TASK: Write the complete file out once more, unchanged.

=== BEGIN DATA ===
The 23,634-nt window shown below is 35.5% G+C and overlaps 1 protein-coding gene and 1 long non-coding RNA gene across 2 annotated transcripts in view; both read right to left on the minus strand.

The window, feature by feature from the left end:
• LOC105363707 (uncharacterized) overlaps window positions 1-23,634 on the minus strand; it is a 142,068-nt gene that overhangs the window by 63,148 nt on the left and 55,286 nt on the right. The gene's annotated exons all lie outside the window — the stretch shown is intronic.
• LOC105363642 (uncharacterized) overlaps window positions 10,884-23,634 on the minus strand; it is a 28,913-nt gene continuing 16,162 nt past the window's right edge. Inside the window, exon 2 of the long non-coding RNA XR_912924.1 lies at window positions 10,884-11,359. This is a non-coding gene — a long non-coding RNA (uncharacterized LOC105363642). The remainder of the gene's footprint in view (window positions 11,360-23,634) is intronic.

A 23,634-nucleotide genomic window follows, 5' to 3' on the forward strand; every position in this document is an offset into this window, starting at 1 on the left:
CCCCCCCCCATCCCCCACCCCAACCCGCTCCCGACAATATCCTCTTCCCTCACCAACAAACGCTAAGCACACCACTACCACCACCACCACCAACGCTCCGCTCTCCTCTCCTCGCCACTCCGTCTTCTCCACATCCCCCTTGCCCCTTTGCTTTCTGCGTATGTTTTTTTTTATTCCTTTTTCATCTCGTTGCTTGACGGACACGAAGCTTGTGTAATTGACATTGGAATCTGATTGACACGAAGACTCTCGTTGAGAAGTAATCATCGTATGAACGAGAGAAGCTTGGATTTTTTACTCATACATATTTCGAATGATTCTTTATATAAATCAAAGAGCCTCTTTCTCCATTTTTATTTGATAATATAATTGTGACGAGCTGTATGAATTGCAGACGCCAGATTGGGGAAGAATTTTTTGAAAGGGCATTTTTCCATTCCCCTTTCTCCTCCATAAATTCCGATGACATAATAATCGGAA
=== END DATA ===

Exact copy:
The 23,634-nt window shown below is 35.5% G+C and overlaps 1 protein-coding gene and 1 long non-coding RNA gene across 2 annotated transcripts in view; both read right to left on the minus strand.

The window, feature by feature from the left end:
• LOC105363707 (uncharacterized) overlaps window positions 1-23,634 on the minus strand; it is a 142,068-nt gene that overhangs the window by 63,148 nt on the left and 55,286 nt on the right. The gene's annotated exons all lie outside the window — the stretch shown is intronic.
• LOC105363642 (uncharacterized) overlaps window positions 10,884-23,634 on the minus strand; it is a 28,913-nt gene continuing 16,162 nt past the window's right edge. Inside the window, exon 2 of the long non-coding RNA XR_912924.1 lies at window positions 10,884-11,359. This is a non-coding gene — a long non-coding RNA (uncharacterized LOC105363642). The remainder of the gene's footprint in view (window positions 11,360-23,634) is intronic.

A 23,634-nucleotide genomic window follows, 5' to 3' on the forward strand; every position in this document is an offset into this window, starting at 1 on the left:
CCCCCCCCCATCCCCCACCCCAACCCGCTCCCGACAATATCCTCTTCCCTCACCAACAAACGCTAAGCACACCACTACCACCACCACCACCAACGCTCCGCTCTCCTCTCCTCGCCACTCCGTCTTCTCCACATCCCCCTTGCCCCTTTGCTTTCTGCGTATGTTTTTTTTTATTCCTTTTTCATCTCGTTGCTTGACGGACACGAAGCTTGTGTAATTGACATTGGAATCTGATTGACACGAAGACTCTCGTTGAGAAGTAATCATCGTATGAACGAGAGAAGCTTGGATTTTTTACTCATACATATTTCGAATGATTCTTTATATAAATCAAAGAGCCTCTTTCTCCATTTTTATTTGATAATATAATTGTGACGAGCTGTATGAATTGCAGACGCCAGATTGGGGAAGAATTTTTTGAAAGGGCATTTTTCCATTCCCCTTTCTCCTCCATAAATTCCGATGACATAATAATCGGAA